Sexuality and Culture

Written by on April 24, 2016 in Conscious Living, Relationships & Sex with 5 Comments

 

Ten Rules For Being Human

By Boundless.com

Though biology plays an important role, the way in which sexuality is expressed and acted upon is highly influenced by culture.

“Human sexuality” refers to people’s sexual interest in and attraction to others; it is the capacity to have erotic or sexual feelings and experiences. Sexuality differs from biological sex, in that “sexuality” refers to the capacity for sexual feelings and attraction, while “biological sex” refers to how one’s anatomy, physiology, hormones, and genetics are classified (typically as male, female, or intersex). Sexuality is also separate from gender identity, which is a person’s sense of their own gender, or sociocultural classification (i.e., man, woman, or another gender) based on biological sex (i.e., male or female). It is also distinct from—although it shapes—sexual orientation, or one’s emotional and sexual attraction to a particular sex or gender.

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Sexuality may be experienced and expressed in a variety of ways, including thoughts, fantasies, desires, beliefs, attitudes, values, behaviors, practices, roles, and relationships. These manifest themselves not only in biological, physical, and emotional ways, but also in sociocultural ways, which have to do with the effects of human society and culture on one’s sexuality. Some researchers believe that sexual behavior is determined by genetics; however, others assert that it is largely molded by the environment. Human sexuality impacts, and is impacted by, cultural, political, legal, and philosophical aspects of life, and can interact with issues of morality, ethics, theology, spirituality, or religion.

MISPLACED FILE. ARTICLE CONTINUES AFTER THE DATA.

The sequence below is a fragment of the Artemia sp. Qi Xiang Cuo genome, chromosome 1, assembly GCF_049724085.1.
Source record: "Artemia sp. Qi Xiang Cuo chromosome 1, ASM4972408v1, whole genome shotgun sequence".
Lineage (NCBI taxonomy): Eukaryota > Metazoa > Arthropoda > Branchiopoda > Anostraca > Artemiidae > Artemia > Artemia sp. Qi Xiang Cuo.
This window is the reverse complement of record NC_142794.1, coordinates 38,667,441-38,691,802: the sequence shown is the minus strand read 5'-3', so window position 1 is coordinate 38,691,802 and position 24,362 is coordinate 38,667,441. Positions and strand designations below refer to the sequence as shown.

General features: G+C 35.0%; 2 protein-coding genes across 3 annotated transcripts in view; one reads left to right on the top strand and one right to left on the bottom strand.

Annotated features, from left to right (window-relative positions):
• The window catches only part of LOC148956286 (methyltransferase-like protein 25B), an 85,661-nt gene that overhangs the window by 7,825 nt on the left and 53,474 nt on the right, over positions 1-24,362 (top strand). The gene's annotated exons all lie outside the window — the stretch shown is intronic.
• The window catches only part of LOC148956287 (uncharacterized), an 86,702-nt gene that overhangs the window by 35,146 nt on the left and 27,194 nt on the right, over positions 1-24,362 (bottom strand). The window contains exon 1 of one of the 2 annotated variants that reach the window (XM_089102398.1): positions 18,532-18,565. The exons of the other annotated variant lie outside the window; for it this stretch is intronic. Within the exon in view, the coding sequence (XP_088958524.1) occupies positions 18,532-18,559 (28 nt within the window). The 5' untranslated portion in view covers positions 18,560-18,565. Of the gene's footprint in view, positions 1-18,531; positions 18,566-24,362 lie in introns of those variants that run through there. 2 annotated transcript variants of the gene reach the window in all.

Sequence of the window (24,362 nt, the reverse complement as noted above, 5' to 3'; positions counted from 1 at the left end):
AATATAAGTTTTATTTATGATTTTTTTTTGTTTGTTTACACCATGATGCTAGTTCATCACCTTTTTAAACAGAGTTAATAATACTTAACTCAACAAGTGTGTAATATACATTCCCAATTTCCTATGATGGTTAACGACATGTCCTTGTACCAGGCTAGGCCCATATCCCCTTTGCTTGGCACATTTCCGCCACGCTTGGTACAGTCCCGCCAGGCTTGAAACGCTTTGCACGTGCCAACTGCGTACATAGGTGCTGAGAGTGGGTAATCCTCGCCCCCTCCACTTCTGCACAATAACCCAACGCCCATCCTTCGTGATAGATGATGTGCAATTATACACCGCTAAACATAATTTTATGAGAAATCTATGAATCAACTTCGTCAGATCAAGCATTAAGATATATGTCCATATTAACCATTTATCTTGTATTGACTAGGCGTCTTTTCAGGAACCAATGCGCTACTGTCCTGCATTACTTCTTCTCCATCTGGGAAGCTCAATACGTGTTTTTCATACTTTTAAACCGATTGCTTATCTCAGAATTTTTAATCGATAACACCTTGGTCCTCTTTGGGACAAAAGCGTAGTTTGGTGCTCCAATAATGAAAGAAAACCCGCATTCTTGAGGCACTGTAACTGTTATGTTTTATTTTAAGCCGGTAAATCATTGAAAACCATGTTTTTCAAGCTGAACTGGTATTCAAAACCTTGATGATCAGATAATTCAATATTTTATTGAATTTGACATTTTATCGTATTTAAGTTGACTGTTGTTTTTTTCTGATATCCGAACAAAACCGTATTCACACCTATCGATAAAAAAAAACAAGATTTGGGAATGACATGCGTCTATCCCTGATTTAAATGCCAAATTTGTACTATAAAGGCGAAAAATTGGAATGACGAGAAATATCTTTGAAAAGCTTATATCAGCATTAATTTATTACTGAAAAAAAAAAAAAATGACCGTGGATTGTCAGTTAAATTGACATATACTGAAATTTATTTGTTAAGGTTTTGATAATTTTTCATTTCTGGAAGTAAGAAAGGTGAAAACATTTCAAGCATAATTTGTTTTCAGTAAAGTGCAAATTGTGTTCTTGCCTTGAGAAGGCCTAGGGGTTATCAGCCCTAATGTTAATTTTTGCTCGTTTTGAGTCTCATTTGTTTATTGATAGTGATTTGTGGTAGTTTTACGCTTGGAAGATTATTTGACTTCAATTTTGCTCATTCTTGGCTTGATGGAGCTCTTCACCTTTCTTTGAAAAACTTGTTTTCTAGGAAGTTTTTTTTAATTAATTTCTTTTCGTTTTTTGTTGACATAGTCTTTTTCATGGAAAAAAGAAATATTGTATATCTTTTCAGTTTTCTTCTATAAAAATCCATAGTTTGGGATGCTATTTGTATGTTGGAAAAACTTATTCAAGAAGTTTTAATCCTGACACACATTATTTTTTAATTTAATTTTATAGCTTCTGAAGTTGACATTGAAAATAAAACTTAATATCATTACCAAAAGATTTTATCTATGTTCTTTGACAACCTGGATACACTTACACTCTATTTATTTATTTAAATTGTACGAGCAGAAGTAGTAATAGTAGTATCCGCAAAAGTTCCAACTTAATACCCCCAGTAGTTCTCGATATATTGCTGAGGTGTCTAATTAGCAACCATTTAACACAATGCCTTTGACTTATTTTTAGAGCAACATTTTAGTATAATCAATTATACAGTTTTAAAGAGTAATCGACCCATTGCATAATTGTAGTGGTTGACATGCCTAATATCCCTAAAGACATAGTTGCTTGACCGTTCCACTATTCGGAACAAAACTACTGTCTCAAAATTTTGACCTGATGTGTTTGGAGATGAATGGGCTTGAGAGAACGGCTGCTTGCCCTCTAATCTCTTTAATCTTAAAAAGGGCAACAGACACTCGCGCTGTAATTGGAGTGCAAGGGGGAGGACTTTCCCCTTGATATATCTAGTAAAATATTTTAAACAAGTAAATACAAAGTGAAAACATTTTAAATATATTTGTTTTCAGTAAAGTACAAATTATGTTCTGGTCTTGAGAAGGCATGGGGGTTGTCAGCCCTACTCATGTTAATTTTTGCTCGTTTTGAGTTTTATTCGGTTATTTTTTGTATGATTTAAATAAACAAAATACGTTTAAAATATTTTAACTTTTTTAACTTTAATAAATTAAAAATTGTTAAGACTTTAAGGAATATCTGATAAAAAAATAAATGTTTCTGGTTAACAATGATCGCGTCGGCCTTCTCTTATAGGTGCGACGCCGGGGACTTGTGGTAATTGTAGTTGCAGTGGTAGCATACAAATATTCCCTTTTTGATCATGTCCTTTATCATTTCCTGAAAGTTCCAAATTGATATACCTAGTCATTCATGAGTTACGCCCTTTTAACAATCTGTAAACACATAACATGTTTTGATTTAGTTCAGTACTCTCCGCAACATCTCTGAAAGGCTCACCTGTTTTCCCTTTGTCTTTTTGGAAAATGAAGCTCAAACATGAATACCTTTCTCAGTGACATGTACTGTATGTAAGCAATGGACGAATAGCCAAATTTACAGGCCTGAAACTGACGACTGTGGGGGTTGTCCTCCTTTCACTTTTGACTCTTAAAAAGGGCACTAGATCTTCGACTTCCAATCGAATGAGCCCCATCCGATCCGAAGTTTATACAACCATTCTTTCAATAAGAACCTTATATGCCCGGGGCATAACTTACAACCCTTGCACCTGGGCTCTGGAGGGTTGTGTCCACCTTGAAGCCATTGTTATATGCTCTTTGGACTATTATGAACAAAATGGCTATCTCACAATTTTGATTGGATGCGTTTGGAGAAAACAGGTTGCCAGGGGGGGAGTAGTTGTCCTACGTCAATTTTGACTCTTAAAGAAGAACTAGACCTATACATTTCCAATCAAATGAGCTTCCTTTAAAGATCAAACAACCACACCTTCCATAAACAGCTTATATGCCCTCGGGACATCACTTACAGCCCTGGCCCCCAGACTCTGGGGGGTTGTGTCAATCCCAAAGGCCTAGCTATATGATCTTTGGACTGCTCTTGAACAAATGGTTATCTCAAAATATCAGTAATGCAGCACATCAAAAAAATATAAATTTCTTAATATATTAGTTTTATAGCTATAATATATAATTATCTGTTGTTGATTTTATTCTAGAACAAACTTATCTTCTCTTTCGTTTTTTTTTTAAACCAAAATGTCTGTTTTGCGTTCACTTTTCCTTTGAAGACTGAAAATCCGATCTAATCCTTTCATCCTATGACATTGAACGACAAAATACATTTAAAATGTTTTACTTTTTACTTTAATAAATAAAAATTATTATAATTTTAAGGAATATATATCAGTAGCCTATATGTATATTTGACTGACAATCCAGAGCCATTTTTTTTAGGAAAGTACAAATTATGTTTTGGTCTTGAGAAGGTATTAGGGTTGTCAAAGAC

Sexuality Across Cultures

Throughout time and place, the vast majority of human beings have participated in sexual relationships (Broude 2003). Each society, however, interprets sexuality and sexual activity in different ways. Human sexuality can be understood as part of the social life of humans, governed by implied rules of behavior and the status quo. The sociocultural context of society—which includes all social and cultural factors, from politics and religion to the mass media—not only creates social norms, but also places major importance on  conformity to these norms. Norms dictate what is considered to be acceptable behavior; what is considered normal or acceptable in terms of sexual behavior is based on the norms, mores, and values of the particular society.